MAY 3, 2008
Some may wonder why The ‘Burbs is included as a Horror Movie A Day entry, and it’s perfectly reasonable to do so. However, it meets my criteria (IMDb lists it as comedy/horror), and quite frankly – there is more legit suspense and (light) scares than in many “straight” horror films. So F you! It’s horror!
(I also like the fact that now I have two Tom Hanks - the least horror-ish guy ever born - movies reviewed here.)
It’s also hilarious. The reason I think the film works where so many others have failed is that it puts funny people into a standard horror movie situation, rather than try to make a funny situation scary (such as recent films like Killer Pad – which is about a crazy, out of control teen party that gets crashed by demons or something. I haven’t seen it, but the trailer made me want to slit my wrists). The plot is really no different than Fright Night or certain Twilight Zones – a guy becomes convinced that his neighbors are murderers. And the fact that (spoiler) they ARE certainly solidifies the film as horror, although it ends rather abruptly after this reveal.
I’m convinced that Tom Hanks is the only guy in the world who could have pulled off the role of Ray. A lot of big actors have certain “Everyman” abilities that the best (non big) character actors have, but still just don’t look right in certain situations. For example: Bruce Willis. Sure, I buy him as a regular detective, or a boxer, or whatever, but there is absolutely nothing sillier than the sight of him driving an SUV around suburbia in The Story Of Us. But Hanks doesn’t have that problem, and he’s friggin flawless here (asking his neighbor to look at his new tools is the film’s funniest moment). I wish the guy would do more non-romantic comedic work; after this he pretty much only did one more (Joe Vs The Volcano) and then it was all dramas and romcoms, with the occasional Road To Perdition to “stretch”.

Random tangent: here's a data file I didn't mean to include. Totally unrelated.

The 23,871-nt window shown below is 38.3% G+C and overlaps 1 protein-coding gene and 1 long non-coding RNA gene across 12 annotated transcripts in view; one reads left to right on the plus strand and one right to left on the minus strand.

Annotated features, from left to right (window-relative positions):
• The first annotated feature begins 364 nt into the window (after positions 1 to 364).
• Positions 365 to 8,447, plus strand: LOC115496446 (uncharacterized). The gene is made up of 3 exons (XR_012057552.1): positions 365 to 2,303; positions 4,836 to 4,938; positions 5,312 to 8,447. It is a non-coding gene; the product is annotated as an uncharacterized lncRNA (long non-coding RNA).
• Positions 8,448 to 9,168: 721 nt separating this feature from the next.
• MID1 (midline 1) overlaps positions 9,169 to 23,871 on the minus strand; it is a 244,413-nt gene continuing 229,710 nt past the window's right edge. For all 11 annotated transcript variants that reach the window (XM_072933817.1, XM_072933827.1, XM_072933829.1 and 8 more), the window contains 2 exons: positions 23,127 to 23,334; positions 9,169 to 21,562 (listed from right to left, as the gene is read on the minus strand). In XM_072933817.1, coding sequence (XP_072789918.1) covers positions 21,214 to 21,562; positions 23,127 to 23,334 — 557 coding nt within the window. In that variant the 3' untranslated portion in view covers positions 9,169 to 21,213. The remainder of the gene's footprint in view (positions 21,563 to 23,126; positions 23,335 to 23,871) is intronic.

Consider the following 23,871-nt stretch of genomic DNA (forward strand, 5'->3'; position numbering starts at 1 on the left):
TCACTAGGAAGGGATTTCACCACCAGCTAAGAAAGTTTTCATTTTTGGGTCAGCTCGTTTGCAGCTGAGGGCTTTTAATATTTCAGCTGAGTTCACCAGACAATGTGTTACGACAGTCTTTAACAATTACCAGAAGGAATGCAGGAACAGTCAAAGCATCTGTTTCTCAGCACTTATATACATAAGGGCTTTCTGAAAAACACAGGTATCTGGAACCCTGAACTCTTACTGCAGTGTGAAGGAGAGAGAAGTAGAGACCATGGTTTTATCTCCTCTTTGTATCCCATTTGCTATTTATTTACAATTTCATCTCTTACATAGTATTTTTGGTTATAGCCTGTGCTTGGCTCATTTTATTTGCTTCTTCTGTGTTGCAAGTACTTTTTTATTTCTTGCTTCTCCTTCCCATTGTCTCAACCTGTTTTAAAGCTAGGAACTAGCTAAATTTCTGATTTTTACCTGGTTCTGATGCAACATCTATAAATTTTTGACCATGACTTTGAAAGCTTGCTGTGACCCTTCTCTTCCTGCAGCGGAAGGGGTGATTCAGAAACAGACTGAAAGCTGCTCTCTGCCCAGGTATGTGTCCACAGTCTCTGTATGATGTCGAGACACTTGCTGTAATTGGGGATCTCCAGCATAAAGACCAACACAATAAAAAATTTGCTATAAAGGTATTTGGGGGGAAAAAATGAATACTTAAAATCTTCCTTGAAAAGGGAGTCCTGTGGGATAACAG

I also really dig the ensemble nature of the film. The best scenes are the ones with three or more of them doing something ridiculous in order to discover more about their neighbors. Hanks may be the star, but if it was just him vs. the neighbors, the movie would probably suck (especially since Bruce Dern is the one who delivers the film’s most quotable line – “You’re about a 9 on the tension scale, Rube!”). Again, this is part of why the ending feels a bit weak, as it comes down to just Hanks vs the head of the killer family (Henry Gibson), with the supporting cast all off somewhere else (Corey Feldman disappears entirely in the last 10 minutes, only resurfacing in the final shot). Maybe a scene of the family "in action" would have helped, though I can understand the reasons for not wanting to do so.
As you may have noticed, the film was watched in a backyard. My buddy Mike has a great projector setup, and since it was his birthday, there was plenty of delicious snacks for me to devour. As a bonus, the film’s editor (Marshall Harvey, a friend of Mike's), brought sardines on pretzels, the "awful" hors d'oeuvres that the family serves Hanks when they finally enter the strange house and meet the neighbors. I believe I was the only one who had any, and I’m certainly the only one who ate three. Look, sardines – good! Pretzels – good! I don’t really see the issue.
Also, the location added another thrill to the proceedings – when Dern sits on his roof you can see the same mountain in the background that you can see from Mike’s street (the movie was filmed on the same backlot at Universal that now serves as Wisteria Lane). That’s fucking cool. Imagine watching, I dunno, Star Wars and then looking out your window and seeing Mos Eisley or something? Actually that would mean I was in a fictional spaceworld and listening to the same annoying song for eternity, so I’d probably freak out.
What say you?